Cars in Southern Africa,a look back(Part 1)
Cars that influenced my life and in turn my love for cars as a child growing up in Southern Africa.
During the early years of post colonial Southern Rhodesia(Zimbabwe), the influence of British Leyland was not just evident, it was inordinate,hordes of Land Rovers(my uncle had a Defender 90 ,government issue),the occasional Chicane, Mini, Morris Minor,Jaguar,Rover and a few Anglias etc .One could not be blamed for thinking that they where in a low income British town even the architecture complimented the setting. My recollection is at the tail end of this era but l do remember chasing after a Rover SD1 as it drove by, the resemblance to the Pontiac Trans Am in the original Knight Rider was uncanny to a 10 year old me.
The Ford Tribute on The Grand Tour brought back memories of the Cortina and the Sierra which are still frequenting the roads today ,the Ford V6 engine was especially popular.l had the chance to get behind the wheel of an mk4 Cortina recently, the V6 bellow enough to illicit disapproving glances from passersby wondering why l looked like a DC Universe villain with a psychotic grin on my face.
It seems laughable now that whoever was in charge of the Public Transport Regulatory Authority permitted the use of 1970 & 80s Peugeot 404 Station Wagons(known for their robustness) as commuter omnibuses though when you consider that this was a time when polygamy was fashionable its not unfathomable. Commuters had to sit parallel to each other in the rear quarter,like bags of maize one next to the other.It was a blatant invasion of personal space sacrificing comfort for profitability,sadly though such is still the plight of the commuter to this day in Southern Africa`s metropolises .
The reputation garnered by these vehicles earned them legendary status which translated into well deserved goodwill for Peugeot until they shot themselves in the foot as illustrated by the Top gear sketch of the executives meeting.When you consider what the manufacturer offered the market subsequent to those aforementioned models ,that episode has never been more pertinent,they really lost the plot.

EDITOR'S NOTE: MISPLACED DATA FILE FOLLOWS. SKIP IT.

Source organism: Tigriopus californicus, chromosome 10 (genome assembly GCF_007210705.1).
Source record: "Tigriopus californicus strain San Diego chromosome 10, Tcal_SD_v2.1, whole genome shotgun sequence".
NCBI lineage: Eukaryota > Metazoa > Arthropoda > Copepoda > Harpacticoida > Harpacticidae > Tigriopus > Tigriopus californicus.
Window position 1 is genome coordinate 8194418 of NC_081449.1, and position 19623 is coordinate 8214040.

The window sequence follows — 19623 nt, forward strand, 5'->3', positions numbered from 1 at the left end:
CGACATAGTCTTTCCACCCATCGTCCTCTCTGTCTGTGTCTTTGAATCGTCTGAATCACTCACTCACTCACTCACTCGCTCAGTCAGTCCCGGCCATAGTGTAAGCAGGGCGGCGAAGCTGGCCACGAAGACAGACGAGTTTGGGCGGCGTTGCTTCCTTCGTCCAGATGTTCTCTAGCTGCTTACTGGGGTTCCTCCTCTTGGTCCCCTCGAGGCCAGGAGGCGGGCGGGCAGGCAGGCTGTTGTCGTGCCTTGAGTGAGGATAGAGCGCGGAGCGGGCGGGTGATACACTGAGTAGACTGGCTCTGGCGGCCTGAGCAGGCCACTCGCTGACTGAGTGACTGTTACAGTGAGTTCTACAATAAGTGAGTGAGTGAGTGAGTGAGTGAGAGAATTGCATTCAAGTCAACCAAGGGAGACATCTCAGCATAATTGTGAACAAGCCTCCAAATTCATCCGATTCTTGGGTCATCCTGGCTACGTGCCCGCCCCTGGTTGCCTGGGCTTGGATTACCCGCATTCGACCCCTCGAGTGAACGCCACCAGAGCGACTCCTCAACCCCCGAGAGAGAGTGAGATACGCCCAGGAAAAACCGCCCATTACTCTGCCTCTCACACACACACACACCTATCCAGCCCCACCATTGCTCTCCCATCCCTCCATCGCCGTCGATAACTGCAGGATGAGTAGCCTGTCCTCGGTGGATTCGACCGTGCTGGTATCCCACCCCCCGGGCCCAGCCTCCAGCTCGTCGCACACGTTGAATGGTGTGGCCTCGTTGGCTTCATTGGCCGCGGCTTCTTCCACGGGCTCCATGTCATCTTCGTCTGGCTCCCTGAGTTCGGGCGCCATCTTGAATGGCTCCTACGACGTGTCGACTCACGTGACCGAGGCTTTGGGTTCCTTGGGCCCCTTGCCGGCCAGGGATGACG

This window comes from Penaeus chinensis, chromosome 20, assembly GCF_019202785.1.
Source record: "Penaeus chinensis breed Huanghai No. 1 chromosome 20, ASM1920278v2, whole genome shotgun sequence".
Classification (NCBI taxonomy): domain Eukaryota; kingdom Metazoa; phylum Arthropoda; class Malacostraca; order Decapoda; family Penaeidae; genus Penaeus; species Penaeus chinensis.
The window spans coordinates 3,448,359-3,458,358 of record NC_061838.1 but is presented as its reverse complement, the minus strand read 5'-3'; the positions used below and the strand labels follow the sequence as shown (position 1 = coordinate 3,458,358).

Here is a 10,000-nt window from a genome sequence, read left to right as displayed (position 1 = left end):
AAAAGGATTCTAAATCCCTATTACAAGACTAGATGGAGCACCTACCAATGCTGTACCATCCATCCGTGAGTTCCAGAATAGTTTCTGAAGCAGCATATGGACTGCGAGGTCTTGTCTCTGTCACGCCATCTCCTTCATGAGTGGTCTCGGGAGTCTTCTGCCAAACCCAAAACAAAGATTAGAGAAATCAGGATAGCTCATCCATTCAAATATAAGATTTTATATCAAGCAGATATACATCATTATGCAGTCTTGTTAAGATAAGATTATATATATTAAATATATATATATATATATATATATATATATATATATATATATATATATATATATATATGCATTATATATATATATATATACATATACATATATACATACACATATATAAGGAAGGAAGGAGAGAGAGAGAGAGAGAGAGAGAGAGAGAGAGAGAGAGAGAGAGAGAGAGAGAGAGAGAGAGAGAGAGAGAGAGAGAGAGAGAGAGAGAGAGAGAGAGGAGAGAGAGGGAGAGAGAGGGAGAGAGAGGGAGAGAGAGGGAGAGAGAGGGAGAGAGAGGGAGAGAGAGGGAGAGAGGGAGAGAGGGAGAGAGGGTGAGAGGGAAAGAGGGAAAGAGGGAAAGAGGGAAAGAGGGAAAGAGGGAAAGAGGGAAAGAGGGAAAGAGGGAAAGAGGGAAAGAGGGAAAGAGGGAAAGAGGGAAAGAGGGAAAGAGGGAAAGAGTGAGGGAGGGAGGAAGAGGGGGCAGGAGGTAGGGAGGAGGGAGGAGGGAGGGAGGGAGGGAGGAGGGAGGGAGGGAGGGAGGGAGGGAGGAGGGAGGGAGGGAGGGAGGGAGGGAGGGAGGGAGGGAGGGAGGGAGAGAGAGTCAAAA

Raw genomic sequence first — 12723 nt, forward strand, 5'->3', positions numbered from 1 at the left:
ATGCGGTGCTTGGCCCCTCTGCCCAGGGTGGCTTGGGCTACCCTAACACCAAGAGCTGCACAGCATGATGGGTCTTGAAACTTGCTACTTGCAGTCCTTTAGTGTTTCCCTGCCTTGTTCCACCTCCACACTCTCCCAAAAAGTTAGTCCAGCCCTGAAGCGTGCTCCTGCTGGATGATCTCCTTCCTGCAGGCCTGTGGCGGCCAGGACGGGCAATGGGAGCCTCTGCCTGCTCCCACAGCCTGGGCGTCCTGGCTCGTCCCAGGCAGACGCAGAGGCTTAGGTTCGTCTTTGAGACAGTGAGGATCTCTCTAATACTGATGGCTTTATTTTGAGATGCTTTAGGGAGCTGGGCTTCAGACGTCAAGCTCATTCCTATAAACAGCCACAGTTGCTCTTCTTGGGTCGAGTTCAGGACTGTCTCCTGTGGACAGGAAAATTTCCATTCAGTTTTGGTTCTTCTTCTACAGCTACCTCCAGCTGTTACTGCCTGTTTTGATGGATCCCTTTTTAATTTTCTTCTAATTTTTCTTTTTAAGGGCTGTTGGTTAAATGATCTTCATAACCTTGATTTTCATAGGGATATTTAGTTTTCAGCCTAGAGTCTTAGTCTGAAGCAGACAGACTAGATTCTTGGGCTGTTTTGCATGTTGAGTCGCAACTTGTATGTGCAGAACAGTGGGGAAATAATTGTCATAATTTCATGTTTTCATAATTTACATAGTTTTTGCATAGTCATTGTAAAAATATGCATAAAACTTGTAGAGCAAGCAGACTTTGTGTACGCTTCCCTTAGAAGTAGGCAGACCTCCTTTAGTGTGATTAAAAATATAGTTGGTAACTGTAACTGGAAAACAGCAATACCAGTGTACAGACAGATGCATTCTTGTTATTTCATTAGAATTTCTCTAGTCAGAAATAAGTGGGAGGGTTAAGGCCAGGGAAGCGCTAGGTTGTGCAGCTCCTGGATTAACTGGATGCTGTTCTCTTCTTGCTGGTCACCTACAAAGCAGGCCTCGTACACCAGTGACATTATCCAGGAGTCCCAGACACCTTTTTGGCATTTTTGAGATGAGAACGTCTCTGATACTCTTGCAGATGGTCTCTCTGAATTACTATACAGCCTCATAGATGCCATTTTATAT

The Citroen DS was also one to marvel at with its futuristic ,aerodynamic aesthetic and the then unheard of Hydro-pneumatic suspension .It looked like a hearse for the virtuous. l vaguely recall of a family in my neighborhood that owned two examples of the DS .It seems incomprehensible now how they maintained them both when you consider how arduous it is even today to source parts for exotics in Africa not to mention the cost. The same applies for the Renault 4. These where so commonplace that most were used as taxi cabs. Renault models from the 1960s to the 90s did represent a significant portion of vehicles on the road as well in that era, from the 4 to the 9 I dare say this could be attributed to the DIY nature of cars of that period,simple mechanical components ,no ECUs ,no OBD ports to plug into,if one understood the mechanics chances are they could diagnose and repair the vehicle.
It would be inexcusable not to acknowledge the Japanese influence on Southern African car culture. The Datsun 120i epitomized Japanese engineering, the legendary reliability, simple yet well thought out ergonomics. I remember though the old car smell wafting from the cloth seats, worn out to reveal the wires reminiscent of the mattresses of the period. The Mitsubishi Tredia had a high tech digital cluster that is hard to forget with its fancy colored arrows showing how the air moved around the cabin. As l grew older l became more acutely aware of Japanese grey imports filtering into the country. The fact that the Japs drove on the right and used cars were cheaper created a demand that still exists to this day.Also Southern African Governments with the exception of South Africa benefit from the Import tariffs levied on these vehicles hence no incentive to encourage local production.The favorable pricing somehow doesn't extend to marque brands .
A mate of my brother's had a 1984 Toyota Cressida 2.4GLE automatic which came with a digital speedo, it was a beast of a car that we loved dearly but he hardly used it, it wasn't exactly frugal. The Nissan Sunny HB11 was also a feature of the time, not as good as the Datsun but famed for its use in burglaries so much so that the locals referred to it as the House Breaking 11,with hindsight though it could have been the same vehicle used in multiple robberies .
Finally it would be inexcusable of me not to mention the Mazda 323 as well as the 626, cars with no appeal at all but still littered across the streets of Harare thanks to the local Willowvale plant that assembled kits shipped in from Japan. A whole host of other models came from the same plant, the B2200 pick up, T3500 truck just to name a few.
Part two focuses on the German influence as well as the continued presence of the Japanese as well as a few cameos.
Thanks for the read.